Petersburg High School. (Photo by KFSK)

Petersburg’s School Board will meet this evening to set the upcoming school year’s calendar. Superintendent Erica Kludt-Painter is proposing a calendar similar to this year’s. Kludt-Painter will also talk about recent attendance issues. Kids have been missing many school days this year partly for long family vacations. 

The school board will accept $75,000 of funding from Bill Neumann—aka, Swampy Creek Bill—who worked for three decades as an industrial arts teacher. He left the money to the school shop when he passed away four years ago. The funds will go to the high school shop program. They want to use the money to buy equipment, including band saws and welding gear. It will include equipment for both Mig and Tig welding—processes for welding different types and thicknesses of metals. That equipment will be bought locally. 

The school board will consider updating high school science credit requirements. The update would adopt changes based on the Next Generation Science Standards. Those are educational standards developed by 26 states and several national science associations. High School students would need three science credits instead of two to graduate but it won’t increase the amount of class credits needed overall.

The school board will consider changing the grading system for fourth and fifth graders. Right now, fourth and fifth graders get letter grades, A through F. But The elementary school wants to move them to a skills-based assessment, like the rest of the elementary school. They feel a skills-based grading system is more age-appropriate and would give a better picture to families on student performance. The policy would be implemented gradually, so current third graders would not get letter grades until they enter sixth grade.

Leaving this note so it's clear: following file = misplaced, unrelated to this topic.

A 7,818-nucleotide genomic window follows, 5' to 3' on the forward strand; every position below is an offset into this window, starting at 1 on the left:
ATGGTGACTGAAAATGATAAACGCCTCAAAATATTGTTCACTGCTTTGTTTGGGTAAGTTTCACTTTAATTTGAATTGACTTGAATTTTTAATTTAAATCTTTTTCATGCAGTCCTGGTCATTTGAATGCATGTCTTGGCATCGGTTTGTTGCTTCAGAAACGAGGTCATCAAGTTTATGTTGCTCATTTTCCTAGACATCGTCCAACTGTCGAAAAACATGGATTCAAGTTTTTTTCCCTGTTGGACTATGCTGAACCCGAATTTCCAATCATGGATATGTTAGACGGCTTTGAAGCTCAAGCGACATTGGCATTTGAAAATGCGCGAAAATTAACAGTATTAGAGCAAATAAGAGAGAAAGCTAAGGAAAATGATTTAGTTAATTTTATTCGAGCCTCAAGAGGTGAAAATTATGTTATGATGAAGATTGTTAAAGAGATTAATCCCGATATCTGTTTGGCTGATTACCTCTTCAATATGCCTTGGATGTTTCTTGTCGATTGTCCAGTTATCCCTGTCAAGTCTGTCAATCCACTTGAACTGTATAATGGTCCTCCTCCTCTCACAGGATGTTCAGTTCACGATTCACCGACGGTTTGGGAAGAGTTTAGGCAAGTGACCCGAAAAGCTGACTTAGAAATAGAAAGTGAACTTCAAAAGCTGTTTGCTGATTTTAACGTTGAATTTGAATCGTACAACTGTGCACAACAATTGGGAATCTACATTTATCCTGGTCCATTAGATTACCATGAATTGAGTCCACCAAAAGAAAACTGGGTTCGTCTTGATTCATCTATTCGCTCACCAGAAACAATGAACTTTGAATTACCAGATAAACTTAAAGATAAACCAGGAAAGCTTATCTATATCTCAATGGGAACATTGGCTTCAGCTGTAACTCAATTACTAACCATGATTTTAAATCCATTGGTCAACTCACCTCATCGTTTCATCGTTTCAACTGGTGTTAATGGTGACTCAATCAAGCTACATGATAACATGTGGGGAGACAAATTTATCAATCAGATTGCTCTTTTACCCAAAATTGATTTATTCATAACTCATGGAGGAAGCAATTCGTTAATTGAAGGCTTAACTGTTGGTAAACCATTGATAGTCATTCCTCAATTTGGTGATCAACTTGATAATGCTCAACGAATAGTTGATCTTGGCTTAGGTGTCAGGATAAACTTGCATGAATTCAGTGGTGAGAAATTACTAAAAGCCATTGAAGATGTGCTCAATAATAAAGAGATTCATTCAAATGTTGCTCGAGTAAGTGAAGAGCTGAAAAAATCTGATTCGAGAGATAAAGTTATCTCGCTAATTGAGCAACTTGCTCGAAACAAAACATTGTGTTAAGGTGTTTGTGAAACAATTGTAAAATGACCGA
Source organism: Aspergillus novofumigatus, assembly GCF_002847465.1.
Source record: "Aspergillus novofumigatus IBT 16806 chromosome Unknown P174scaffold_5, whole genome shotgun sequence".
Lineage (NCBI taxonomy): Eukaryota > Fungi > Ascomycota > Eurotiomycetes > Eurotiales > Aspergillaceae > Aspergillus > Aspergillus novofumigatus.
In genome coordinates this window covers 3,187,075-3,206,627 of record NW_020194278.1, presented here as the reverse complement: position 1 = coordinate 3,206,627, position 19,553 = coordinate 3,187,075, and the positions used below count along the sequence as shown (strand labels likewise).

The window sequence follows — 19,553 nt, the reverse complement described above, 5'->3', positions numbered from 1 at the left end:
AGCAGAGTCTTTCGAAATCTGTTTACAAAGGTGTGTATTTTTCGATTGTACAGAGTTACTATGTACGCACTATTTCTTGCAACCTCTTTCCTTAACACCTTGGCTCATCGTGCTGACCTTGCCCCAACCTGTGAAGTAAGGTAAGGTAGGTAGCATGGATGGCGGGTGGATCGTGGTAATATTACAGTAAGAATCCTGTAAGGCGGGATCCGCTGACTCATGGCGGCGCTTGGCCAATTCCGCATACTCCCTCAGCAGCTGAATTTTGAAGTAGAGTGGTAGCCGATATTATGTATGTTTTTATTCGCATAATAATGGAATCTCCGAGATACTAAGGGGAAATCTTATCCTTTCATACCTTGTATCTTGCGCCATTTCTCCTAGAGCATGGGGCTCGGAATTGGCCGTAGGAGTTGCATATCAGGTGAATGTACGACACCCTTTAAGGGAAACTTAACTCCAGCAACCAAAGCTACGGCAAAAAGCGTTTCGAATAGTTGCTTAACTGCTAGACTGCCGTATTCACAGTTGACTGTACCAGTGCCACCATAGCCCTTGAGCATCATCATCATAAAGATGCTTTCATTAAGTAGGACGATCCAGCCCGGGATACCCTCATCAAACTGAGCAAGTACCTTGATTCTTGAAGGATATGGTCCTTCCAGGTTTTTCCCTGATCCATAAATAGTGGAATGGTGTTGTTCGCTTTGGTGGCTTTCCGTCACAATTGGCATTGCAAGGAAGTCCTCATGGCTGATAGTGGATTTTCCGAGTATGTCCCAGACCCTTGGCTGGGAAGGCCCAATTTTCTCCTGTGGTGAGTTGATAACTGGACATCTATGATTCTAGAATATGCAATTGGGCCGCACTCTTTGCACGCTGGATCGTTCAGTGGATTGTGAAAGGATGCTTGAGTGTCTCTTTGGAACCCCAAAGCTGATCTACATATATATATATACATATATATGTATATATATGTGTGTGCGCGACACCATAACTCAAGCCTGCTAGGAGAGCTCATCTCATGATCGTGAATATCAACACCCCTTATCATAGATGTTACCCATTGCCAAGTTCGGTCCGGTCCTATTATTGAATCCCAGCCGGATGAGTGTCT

The school board will also discuss a three-year plan for the elementary school to give extra support to Alaska Native and Native American students. In last year’s evaluation, the state identified that demographic group as needing extra academic help. According to the assessment, about 67% of the school’s Alaska Native and Native American students need support with English and Language Arts and 62% need support in math. The school says the process is extensive and they might need outside help for the required documentation. 

You can find the full agenda here. KFSK will broadcast the meeting live and will post the recording on